The main jihadist group controlling Timbuktu was Ansar ud-Dine, a largely homegrown Malian outfit led by Tuareg notable and former Malian diplomat Iyad Ag Ghali, who would have been only too aware of the town’s heritage.
“In the beginning they told us they would protect the Ahmed Baba Institute because they said this was a place for Islam,” says its interim director, Abdoulaye Cissé. “But later they told us not to come back.”
The militants took over the sleek new building, changing the locks and transforming bedrooms once occupied by visiting scholars into sleeping quarters for their men. They were oblivious to the fact only 2,000 manuscripts had been moved there — most of the Ahmed Baba catalogue remained at its previous home where Abba al-Hadi still lives with his family. Within weeks, the rheumy-eyed former guard was told of the secret plan to save the institute’s collection – and his role in it.
As it turned out, fears for the safety of Timbuktu’s manuscripts were not entirely misplaced. In January news of a French-led military intervention to dislodge the alliance of jihadist groups that had taken control of northern Mali’s towns, including Timbuktu, prompted a chaotic retreat by the militants.
Despite the jihadists’ assurances that they would secure the Ahmed Baba Institute, their last act before fleeing was to seize whatever they could find in the complex before setting the books alight in one of its elegant courtyards. The erroneous claim that most of Timbuktu’s manuscripts had been destroyed emanated from its mayor, who was not in the town at the time. Contrary to reports, the institute itself was not burned down and did not suffer any other damage.
Act of revenge
“From what we can discern, they managed to find less than 5 percent of what was here,” says Cissé. “It seems they wanted to destroy the books at the last minute to show they are fighting not just Mali, but the world. It was an act of revenge for the fact they were being forced out.”
Today, manuscript cases with serial numbers on the spines lie scattered in the courtyard beside a pile of ashes which stirs gently in the wind. On a nearby wall “Ansar ud-Dine” is scrawled in Arabic. Amid the charred ancient leather bindings and sooty fragments of pages, I find a book cover, licked by flames but still legible, which almost seems like a riposte to the jihadists. It reads in French: “Islam is the religion of liberty, progress, equality and justice.”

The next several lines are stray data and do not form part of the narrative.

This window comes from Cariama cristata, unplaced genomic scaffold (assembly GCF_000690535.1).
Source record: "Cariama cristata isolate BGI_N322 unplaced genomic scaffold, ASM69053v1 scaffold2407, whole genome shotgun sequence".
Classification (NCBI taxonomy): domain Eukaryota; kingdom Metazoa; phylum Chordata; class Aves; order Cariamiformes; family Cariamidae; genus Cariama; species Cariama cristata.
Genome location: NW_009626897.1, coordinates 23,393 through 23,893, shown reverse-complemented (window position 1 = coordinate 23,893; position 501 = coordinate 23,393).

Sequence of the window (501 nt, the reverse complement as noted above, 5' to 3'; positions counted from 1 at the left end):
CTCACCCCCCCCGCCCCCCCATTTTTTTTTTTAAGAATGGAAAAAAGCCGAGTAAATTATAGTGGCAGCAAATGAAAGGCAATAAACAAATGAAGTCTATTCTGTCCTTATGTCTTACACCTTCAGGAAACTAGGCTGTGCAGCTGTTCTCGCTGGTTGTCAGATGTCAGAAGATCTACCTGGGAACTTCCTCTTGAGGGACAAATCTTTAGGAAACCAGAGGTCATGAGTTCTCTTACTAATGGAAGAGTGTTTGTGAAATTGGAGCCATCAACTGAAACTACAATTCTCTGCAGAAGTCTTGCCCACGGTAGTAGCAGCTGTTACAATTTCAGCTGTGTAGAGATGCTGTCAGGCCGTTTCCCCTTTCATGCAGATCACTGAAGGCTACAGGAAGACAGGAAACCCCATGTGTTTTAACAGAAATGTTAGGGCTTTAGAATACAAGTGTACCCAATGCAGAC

I show it to the guard who let me into the complex and he smiles. “This should be a message to them,” he says.
For Abdoulaye Cissé and other guardians of Timbuktu’s heritage, the fact the crumbling manuscripts were almost lost forever has served to further reinforce their importance. Cissé points out that the books, which document so much about life as it was lived during Timbuktu’s rise and fall over centuries, challenge the notion that Africa’s history was exclusively oral until the arrival of European colonialists.
A plaque inside the Ahmed Baba Institute marking its 2009 inauguration notes that the new complex is a collaborative project between the governments of Mali and South Africa to make its collection accessible “for the promotion of the African Renaissance”.
“These manuscripts are important not just for Timbuktu to remember its history but also to remind the world that Africa has a rich, written history contrary to what some once believed,” says Cissé. “Losing even a fraction is a tragedy.”
Sitting on a fraying carpet in the grounds of the former Ahmed Baba Institute, Abba al-Hadi is modest about his role in saving so many of Timbuktu’s manuscripts.
“Some people have told me I am a hero because of this,” he says. “But I did it for Timbuktu, for Mali and the world.”